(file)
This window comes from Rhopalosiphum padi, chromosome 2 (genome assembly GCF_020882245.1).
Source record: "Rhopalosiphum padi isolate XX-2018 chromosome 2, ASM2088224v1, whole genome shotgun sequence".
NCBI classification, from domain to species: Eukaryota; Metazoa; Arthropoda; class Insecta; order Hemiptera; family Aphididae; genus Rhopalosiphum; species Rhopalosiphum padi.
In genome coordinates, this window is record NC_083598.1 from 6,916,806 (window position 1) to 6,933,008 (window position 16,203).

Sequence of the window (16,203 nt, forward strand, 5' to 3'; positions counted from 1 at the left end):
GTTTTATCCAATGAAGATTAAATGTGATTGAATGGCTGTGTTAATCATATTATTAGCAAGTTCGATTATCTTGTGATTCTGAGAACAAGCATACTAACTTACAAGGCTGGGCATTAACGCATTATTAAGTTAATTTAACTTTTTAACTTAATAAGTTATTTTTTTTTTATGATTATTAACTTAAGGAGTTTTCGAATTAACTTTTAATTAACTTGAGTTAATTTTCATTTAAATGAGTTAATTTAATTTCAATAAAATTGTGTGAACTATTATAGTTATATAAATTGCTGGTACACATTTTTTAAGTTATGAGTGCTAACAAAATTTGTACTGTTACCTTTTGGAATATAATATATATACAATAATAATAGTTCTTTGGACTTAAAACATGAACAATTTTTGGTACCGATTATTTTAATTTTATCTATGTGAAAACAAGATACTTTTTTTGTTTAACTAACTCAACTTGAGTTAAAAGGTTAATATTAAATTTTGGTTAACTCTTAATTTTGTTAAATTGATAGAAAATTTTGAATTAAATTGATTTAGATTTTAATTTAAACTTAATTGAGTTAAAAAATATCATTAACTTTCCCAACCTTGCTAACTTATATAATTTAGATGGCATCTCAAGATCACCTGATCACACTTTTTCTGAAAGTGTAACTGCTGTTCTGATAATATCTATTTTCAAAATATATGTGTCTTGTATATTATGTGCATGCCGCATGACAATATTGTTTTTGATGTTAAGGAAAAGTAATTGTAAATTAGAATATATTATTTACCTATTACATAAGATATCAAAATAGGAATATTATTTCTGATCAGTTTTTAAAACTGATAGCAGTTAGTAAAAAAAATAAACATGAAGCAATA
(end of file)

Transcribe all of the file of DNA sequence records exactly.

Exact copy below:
This window comes from Rhopalosiphum padi, chromosome 2 (genome assembly GCF_020882245.1).
Source record: "Rhopalosiphum padi isolate XX-2018 chromosome 2, ASM2088224v1, whole genome shotgun sequence".
NCBI classification, from domain to species: Eukaryota; Metazoa; Arthropoda; class Insecta; order Hemiptera; family Aphididae; genus Rhopalosiphum; species Rhopalosiphum padi.
In genome coordinates, this window is record NC_083598.1 from 6,916,806 (window position 1) to 6,933,008 (window position 16,203).

Sequence of the window (16,203 nt, forward strand, 5' to 3'; positions counted from 1 at the left end):
GTTTTATCCAATGAAGATTAAATGTGATTGAATGGCTGTGTTAATCATATTATTAGCAAGTTCGATTATCTTGTGATTCTGAGAACAAGCATACTAACTTACAAGGCTGGGCATTAACGCATTATTAAGTTAATTTAACTTTTTAACTTAATAAGTTATTTTTTTTTTATGATTATTAACTTAAGGAGTTTTCGAATTAACTTTTAATTAACTTGAGTTAATTTTCATTTAAATGAGTTAATTTAATTTCAATAAAATTGTGTGAACTATTATAGTTATATAAATTGCTGGTACACATTTTTTAAGTTATGAGTGCTAACAAAATTTGTACTGTTACCTTTTGGAATATAATATATATACAATAATAATAGTTCTTTGGACTTAAAACATGAACAATTTTTGGTACCGATTATTTTAATTTTATCTATGTGAAAACAAGATACTTTTTTTGTTTAACTAACTCAACTTGAGTTAAAAGGTTAATATTAAATTTTGGTTAACTCTTAATTTTGTTAAATTGATAGAAAATTTTGAATTAAATTGATTTAGATTTTAATTTAAACTTAATTGAGTTAAAAAATATCATTAACTTTCCCAACCTTGCTAACTTATATAATTTAGATGGCATCTCAAGATCACCTGATCACACTTTTTCTGAAAGTGTAACTGCTGTTCTGATAATATCTATTTTCAAAATATATGTGTCTTGTATATTATGTGCATGCCGCATGACAATATTGTTTTTGATGTTAAGGAAAAGTAATTGTAAATTAGAATATATTATTTACCTATTACATAAGATATCAAAATAGGAATATTATTTCTGATCAGTTTTTAAAACTGATAGCAGTTAGTAAAAAAAATAAACATGAAGCAATA